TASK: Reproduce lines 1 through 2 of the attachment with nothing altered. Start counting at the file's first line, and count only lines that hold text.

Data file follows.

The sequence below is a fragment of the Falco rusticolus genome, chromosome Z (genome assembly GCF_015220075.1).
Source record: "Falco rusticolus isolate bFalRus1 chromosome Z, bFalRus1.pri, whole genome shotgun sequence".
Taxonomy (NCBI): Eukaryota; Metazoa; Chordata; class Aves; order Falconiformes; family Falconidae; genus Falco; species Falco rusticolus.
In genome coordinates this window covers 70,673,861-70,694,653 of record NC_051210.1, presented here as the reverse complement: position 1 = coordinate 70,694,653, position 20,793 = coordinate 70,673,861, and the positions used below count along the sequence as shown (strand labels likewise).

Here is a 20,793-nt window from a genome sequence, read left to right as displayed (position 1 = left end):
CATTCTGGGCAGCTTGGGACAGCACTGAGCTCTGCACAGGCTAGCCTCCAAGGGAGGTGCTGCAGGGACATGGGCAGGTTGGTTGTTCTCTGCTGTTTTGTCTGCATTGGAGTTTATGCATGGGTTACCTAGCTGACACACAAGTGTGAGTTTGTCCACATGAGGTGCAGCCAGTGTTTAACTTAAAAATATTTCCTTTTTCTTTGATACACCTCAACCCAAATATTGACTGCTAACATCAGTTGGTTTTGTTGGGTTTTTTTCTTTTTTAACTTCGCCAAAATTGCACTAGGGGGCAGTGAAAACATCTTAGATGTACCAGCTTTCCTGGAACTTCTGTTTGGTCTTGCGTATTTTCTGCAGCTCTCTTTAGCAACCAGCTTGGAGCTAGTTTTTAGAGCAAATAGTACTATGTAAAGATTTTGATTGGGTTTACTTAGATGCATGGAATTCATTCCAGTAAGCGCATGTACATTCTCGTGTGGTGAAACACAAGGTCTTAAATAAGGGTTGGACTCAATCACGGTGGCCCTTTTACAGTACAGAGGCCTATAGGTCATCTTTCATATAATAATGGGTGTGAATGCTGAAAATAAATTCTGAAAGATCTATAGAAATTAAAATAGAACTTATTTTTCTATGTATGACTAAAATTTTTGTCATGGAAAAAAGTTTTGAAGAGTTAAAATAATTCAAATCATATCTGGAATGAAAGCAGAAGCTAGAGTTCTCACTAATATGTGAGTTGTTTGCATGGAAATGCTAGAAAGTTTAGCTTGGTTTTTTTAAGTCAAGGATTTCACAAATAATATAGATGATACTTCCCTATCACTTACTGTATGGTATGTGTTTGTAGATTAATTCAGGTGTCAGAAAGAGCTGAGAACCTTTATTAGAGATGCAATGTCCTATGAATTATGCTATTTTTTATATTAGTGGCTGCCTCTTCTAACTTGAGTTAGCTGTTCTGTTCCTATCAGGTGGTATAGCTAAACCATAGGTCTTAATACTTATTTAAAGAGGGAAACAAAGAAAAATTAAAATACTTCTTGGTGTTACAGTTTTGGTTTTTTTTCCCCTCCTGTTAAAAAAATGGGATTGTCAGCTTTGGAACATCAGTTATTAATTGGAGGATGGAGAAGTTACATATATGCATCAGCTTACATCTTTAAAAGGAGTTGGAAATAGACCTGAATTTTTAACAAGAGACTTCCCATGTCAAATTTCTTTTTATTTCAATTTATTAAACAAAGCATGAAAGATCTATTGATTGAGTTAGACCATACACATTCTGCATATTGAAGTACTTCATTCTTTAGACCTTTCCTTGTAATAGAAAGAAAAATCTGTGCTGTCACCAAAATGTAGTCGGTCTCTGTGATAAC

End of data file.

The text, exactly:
The sequence below is a fragment of the Falco rusticolus genome, chromosome Z (genome assembly GCF_015220075.1).
Source record: "Falco rusticolus isolate bFalRus1 chromosome Z, bFalRus1.pri, whole genome shotgun sequence".